Changing the World—An FPL Wood-Based Biorefinery Products to Sustainable Packaging Initiative

In the American west, fuel buildups have reached crisis proportions, creating greater wildfire risk year after year. Plastics production contributes approximately 4% to global greenhouse gas emissions. FPL’s Wood-Based Biorefinery Products to Sustainable Packaging Initiative is invested in one solution for both issues. (Left Photo: USDA Forest Service, Right Photo: licensed from Adobe Stock)

Two major societal issues—wildfire and petroleum-based plastics—are currently affecting life on our planet and significantly adding to greenhouse gas emissions (GHGs). Forest Service Forest Products Laboratory (FPL) is invested in one solution for both by launching a Wood-Based Biorefinery Products to Sustainable Packaging Initiative that would produce biodegradable, recyclable, next-generation packaging materials from wood-based biomaterials and cellulose nanomaterials.

Wildfire has caused catastrophic damages to the American west because of hazardous fuel loads and a century of fire suppression. Nearly 73 million acres of public forest are at risk for disastrous wildfires and millions more acres of private forests share the same danger. Without economic markets to galvanize improved forest management and the use of low-grade timber, this material remains on the land like matchsticks ready to ignite.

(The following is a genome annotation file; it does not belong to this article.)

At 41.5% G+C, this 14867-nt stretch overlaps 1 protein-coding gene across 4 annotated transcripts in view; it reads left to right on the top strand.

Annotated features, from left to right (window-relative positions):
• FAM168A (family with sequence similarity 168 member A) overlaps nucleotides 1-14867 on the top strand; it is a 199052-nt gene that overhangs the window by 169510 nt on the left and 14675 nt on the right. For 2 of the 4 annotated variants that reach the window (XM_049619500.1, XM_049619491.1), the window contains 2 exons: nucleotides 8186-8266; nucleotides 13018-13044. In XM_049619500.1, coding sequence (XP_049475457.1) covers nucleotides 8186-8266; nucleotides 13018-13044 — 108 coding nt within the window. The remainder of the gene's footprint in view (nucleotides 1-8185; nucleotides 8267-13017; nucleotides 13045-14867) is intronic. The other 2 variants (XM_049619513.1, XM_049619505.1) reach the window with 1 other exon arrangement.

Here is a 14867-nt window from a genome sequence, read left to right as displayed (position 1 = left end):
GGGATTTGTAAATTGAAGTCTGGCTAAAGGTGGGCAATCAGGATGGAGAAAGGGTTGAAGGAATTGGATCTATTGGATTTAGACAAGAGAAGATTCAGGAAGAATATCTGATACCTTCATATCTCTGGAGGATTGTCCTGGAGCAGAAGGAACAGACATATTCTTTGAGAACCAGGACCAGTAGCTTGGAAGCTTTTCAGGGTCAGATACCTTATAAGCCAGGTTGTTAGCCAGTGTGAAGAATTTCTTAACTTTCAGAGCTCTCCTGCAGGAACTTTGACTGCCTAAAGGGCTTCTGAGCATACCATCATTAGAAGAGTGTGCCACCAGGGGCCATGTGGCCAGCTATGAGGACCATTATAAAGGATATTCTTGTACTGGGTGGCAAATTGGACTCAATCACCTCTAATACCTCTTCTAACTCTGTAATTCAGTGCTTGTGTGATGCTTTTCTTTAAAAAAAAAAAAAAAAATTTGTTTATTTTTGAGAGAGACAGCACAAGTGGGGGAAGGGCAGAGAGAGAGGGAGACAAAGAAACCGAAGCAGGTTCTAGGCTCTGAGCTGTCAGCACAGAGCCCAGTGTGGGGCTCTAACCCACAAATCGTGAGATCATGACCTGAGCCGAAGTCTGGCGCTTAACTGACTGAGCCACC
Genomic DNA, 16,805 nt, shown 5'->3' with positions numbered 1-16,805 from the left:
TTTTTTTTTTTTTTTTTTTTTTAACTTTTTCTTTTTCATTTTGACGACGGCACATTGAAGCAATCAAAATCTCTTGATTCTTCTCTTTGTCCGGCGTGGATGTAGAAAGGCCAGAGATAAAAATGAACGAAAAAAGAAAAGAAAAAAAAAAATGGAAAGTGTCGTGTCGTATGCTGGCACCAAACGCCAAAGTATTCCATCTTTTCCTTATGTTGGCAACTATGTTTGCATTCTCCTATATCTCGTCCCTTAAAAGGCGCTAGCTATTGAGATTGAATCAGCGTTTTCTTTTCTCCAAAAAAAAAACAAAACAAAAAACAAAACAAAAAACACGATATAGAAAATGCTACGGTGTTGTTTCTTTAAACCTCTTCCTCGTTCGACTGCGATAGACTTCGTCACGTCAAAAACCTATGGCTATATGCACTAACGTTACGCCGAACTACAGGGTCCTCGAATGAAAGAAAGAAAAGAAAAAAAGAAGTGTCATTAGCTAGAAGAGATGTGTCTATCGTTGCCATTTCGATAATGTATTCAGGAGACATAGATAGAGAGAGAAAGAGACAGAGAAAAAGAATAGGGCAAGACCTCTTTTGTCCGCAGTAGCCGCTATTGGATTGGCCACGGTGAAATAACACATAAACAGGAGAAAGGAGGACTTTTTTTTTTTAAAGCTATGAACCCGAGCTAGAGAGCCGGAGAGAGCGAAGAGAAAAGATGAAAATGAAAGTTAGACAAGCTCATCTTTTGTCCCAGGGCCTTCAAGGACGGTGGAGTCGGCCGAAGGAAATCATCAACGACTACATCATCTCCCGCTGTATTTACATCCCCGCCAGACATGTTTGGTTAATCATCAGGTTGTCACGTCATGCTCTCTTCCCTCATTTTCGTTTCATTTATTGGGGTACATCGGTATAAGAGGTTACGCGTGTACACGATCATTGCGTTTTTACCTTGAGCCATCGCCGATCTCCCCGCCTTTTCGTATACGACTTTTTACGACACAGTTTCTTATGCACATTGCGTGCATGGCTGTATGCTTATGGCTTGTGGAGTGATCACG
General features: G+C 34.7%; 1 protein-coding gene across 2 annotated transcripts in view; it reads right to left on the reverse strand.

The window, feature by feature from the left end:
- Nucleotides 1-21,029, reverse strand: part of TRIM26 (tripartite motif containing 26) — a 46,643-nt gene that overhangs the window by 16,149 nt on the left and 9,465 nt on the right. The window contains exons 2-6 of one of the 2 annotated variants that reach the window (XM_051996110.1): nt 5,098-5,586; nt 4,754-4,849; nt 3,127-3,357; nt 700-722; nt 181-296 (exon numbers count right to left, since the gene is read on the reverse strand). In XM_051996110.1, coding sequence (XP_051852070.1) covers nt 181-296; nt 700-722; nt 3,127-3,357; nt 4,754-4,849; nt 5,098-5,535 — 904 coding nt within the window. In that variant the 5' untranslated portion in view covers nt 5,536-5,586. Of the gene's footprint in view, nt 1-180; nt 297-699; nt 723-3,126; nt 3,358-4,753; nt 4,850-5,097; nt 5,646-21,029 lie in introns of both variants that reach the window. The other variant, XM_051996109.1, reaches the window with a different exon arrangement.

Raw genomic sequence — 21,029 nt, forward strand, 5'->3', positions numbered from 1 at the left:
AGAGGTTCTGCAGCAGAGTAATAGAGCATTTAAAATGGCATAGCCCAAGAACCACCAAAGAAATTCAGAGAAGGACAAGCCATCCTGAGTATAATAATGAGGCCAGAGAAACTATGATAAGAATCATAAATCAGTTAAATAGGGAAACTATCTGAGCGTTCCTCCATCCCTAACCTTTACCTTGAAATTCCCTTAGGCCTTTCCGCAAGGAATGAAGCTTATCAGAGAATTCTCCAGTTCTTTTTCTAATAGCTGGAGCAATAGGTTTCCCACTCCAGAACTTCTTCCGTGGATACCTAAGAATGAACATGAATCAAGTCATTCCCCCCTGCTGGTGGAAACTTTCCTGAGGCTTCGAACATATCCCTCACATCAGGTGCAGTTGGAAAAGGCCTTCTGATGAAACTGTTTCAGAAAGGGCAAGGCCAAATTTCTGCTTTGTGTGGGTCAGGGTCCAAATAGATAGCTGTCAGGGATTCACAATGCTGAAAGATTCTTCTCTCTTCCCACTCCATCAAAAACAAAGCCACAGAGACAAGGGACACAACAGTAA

Plastics production contribute approximately 4% to global greenhouse gas emissions. An estimated 8300 million metric tons of virgin plastics had been produced as of 2017. It is estimated that only 9% of plastic waste gets recycled, 12% is incinerated, and a whopping 79% of that 8300 million metric tons has accumulated in landfills and the environment. And since the pandemic began in 2020, global usage of single-use plastic (think straws, masks, carry-out food shells, and convenience food containers) has tripled. As these plastics degrade in our environment, micro-plastics have emerged in our food and water supply.    

Packaging research at FPL was spurred by heavy demand for shipping materials during WWI and II. This 1940’s drum test machine was developed to simulate rough handling in shipping and evaluate the quality of various shipping materials. USDA Forest Service Forest Products Laboratory.

FPL has been developing sustainable packaging solutions from wood for over 100 years, starting with wooden crates from WWI munitions. More recently, the lab has developed recycling standards, nanocellulose enhanced films and better ways to fold corrugated containers. 

The next phase of FPL’s sustainable packaging initiative kicked-off this year and involves more than a dozen FPL researchers and several university collaborators. With partners at University of Wisconsin-Madison and Michigan State University, FPL researchers will wholistically use the low-grade timber stores in western coniferous trees, or western coniferous restoration wood (WCRW), to prototype packaging products that could one day become an equivalent alternative to current plastic packaging and products.

Compared with only 9% of plastic products recycled worldwide, 68% of paper products are recycled. An increase in biobased packaging products would make a significant and positive impact on an environment already straining under the load of petroleum-based plastics.